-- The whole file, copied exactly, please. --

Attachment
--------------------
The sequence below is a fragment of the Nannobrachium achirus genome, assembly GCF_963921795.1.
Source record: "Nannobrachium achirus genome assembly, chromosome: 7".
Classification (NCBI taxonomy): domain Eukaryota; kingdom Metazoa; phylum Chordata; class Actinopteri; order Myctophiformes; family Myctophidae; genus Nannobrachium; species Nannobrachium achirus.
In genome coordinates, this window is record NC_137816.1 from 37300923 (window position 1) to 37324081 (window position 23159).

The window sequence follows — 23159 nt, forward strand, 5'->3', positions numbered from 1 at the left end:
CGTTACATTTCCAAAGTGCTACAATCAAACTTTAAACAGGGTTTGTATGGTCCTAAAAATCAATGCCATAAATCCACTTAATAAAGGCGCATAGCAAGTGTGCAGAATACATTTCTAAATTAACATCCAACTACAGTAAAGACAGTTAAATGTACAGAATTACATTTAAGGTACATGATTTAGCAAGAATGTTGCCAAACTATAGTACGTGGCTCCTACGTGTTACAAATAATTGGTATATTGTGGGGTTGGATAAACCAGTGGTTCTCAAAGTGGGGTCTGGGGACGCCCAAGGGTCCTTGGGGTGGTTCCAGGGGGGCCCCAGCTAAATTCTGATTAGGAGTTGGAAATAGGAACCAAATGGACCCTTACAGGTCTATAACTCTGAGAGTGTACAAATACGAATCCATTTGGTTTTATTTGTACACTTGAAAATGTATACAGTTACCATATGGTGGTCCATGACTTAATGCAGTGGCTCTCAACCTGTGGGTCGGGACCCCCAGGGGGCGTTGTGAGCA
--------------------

The sequence below is a fragment of the Nannobrachium achirus genome, assembly GCF_963921795.1.
Source record: "Nannobrachium achirus genome assembly, chromosome: 7".
Classification (NCBI taxonomy): domain Eukaryota; kingdom Metazoa; phylum Chordata; class Actinopteri; order Myctophiformes; family Myctophidae; genus Nannobrachium; species Nannobrachium achirus.
In genome coordinates, this window is record NC_137816.1 from 37300923 (window position 1) to 37324081 (window position 23159).

The window sequence follows — 23159 nt, forward strand, 5'->3', positions numbered from 1 at the left end:
CGTTACATTTCCAAAGTGCTACAATCAAACTTTAAACAGGGTTTGTATGGTCCTAAAAATCAATGCCATAAATCCACTTAATAAAGGCGCATAGCAAGTGTGCAGAATACATTTCTAAATTAACATCCAACTACAGTAAAGACAGTTAAATGTACAGAATTACATTTAAGGTACATGATTTAGCAAGAATGTTGCCAAACTATAGTACGTGGCTCCTACGTGTTACAAATAATTGGTATATTGTGGGGTTGGATAAACCAGTGGTTCTCAAAGTGGGGTCTGGGGACGCCCAAGGGTCCTTGGGGTGGTTCCAGGGGGGCCCCAGCTAAATTCTGATTAGGAGTTGGAAATAGGAACCAAATGGACCCTTACAGGTCTATAACTCTGAGAGTGTACAAATACGAATCCATTTGGTTTTATTTGTACACTTGAAAATGTATACAGTTACCATATGGTGGTCCATGACTTAATGCAGTGGCTCTCAACCTGTGGGTCGGGACCCCCAGGGGGCGTTGTGAGCA